Downtown Santa Rosa costume store to remain after developer purchases building

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With all the hurdles of operating a physical retail store in a post-pandemic environment, Jenny DeYoung had been particularly worried about the relocation of her costume shop to downtown Santa Rosa.

In the spring, the owner of the building that houses the costumes and rentals of Disguise the Limit told DeYoung that the space in the Railroad Square area was up for sale. The news raised concerns about the location of the store’s more than 3,000 items, ranging from a peacock costume to steampunk jackets.

DeYoung decided to hold a discount sale in April to help reduce the size of the space his store had occupied since 2012, next to Jackson’s Bar and Oven.

Columnized in The Press Democrat, the story of the discount sale caught the attention of Ken Lafranchi.

Lafranchi, who operates a local architecture and development firm, said he wanted to do more for the downtown redevelopment.

“We could do our little bit, like joining another civic group that is trying to make a difference downtown,” he said.

Nonetheless, when he read the DeYoung discount sale story, he contacted her.

“She is passionate about her business, about keeping a heart in the community. I think she’s a great ambassador for Railroad Square, ”he said.

Moved by DeYoung’s enthusiasm for his business, as well as the neighborhood, Lafranchi said he was inspired to do something different in an effort to keep DeYoung’s store there.

“We could actually buy a building and build it directly. It’s much more effective that way, ”he said.

He bought the building for $ 800,000 and noted that he will likely invest an additional $ 150,000 for a new roof and exterior painting.

The deal was quickly done, as the seller lowered the requested amount and DeYoung offered a bit more rent. In the interest of getting a deal done quickly, Lafranchi said he negotiated a little less harshly than he might have had in a typical real estate deal.

“It’s not a big source of money. I just think it’s the right thing to do, ”he said.

DeYoung said she was thrilled her store could stay. She said she loved Railroad Square and believed the community, made up mostly of small businesses, was set to grow.

Recent additions to the area include the 142-room AC Marriott hotel which opened last summer, as well as the popular Grossman’s Noshery & Bar, the latest project from restaurateurs Mark and Terri Stark.

Miracle Plum, a specialty grocery store that recently expanded with an offsite kitchen, has also developed a loyal following.

There is also a residential development project at the old marshalling yard west of the downtown SMART station that could attract even more residents to the area.

DeYoung plans to work with the Historic Railroad Square Association on other projects such as the “spooky square” proposed around Halloween to attract more visitors.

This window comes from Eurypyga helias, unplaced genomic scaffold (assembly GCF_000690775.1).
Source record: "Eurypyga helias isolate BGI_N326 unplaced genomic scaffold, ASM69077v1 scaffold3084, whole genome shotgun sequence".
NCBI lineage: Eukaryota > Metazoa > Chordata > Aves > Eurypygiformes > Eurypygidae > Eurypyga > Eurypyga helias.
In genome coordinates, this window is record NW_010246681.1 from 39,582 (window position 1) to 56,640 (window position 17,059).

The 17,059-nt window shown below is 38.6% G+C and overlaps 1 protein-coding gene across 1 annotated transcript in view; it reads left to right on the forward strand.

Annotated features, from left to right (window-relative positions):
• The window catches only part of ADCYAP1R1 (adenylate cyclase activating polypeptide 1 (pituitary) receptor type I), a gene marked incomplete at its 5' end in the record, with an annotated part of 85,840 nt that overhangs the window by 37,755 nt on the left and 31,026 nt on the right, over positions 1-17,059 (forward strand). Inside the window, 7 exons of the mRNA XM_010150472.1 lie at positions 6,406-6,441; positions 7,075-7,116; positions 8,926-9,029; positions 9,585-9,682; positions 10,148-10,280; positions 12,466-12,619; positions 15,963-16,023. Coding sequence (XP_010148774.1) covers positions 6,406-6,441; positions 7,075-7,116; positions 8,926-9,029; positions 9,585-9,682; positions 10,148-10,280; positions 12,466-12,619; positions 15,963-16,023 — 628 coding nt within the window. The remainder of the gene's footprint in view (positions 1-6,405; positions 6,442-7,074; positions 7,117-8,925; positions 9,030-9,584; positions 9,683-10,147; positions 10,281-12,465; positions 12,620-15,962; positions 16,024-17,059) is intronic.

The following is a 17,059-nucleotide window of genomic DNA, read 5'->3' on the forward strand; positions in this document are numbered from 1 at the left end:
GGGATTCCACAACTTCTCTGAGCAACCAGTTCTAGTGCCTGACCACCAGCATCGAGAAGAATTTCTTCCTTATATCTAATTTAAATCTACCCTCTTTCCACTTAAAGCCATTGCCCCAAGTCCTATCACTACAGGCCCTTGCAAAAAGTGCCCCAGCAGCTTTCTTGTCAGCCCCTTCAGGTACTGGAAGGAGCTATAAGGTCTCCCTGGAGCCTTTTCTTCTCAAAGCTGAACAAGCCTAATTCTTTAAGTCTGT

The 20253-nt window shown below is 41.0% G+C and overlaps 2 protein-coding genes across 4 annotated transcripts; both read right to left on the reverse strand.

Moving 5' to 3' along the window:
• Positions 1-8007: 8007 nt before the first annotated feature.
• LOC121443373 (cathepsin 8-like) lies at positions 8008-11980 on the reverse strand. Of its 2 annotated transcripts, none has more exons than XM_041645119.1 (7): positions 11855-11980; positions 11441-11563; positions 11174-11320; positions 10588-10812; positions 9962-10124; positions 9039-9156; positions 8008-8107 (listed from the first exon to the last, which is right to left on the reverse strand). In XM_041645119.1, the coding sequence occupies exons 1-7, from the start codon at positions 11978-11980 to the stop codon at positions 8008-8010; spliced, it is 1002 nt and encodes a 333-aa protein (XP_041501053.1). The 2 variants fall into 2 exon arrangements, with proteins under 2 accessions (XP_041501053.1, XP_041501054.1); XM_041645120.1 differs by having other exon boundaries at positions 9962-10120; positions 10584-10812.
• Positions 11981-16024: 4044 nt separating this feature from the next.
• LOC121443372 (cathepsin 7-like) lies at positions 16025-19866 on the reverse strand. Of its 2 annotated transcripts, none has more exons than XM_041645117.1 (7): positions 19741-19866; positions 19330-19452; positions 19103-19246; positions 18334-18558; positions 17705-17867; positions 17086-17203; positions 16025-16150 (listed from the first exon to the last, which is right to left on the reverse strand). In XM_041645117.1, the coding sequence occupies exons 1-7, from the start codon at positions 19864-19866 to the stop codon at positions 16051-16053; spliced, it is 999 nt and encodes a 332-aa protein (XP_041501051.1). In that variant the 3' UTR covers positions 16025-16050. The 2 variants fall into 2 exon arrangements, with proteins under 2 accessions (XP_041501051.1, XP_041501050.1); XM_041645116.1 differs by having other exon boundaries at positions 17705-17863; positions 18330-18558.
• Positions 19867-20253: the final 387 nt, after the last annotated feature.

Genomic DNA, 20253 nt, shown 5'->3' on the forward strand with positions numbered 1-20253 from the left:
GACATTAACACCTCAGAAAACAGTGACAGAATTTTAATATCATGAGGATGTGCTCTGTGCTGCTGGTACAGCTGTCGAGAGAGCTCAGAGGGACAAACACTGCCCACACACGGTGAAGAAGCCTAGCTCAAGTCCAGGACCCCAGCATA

“It’s about the community that comes together and makes sure we stay,” she said. “It’s just a magical story. I couldn’t believe it had happened.

Lafranchi also said he is optimistic about the neighborhood, saying he has the right mix of public transportation, retail stores, hotel guests and residential units to do well in the future.

“I just think the potential is huge,” he said.

His purchase of the property stands out, as some local landlords weren’t as flexible during the pandemic when retail customers asked for rent cuts or other concessions while their businesses were closed or operating fewer hours.

Lafranchi’s firm also owns other properties, such as Skyhawk Village, where he had a few restaurants in which he worked with his tenants.

“We tried to work with them. We reduced the rent and gave them help and time; and actually just cut their rent for quite a while to help them get through, ”he said. He also had a building in Windsor that housed a bowling alley that was closed for a year, which presented its own obstacles.

“I just don’t understand this philosophy of really forcing someone’s hand when they don’t have it,” said Lafranchi.

No longer afraid to move, DeYoung said she can now focus on redesigning her business to go beyond just a costume store.

She plans to store new designer clothes, vintage clothes, crystals, treasures and unusual wearable art. There are plans to offer classes in theatrical and prosthetic makeup and costume design that will draw clients beyond the typical holiday rush when people like to dress up.

“All year round we’re going to be doing these fun things,” she said.

You can contact Editor-in-Chief Bill Swindell at 707-521-5223 or [email protected] On Twitter @BillSwindell.

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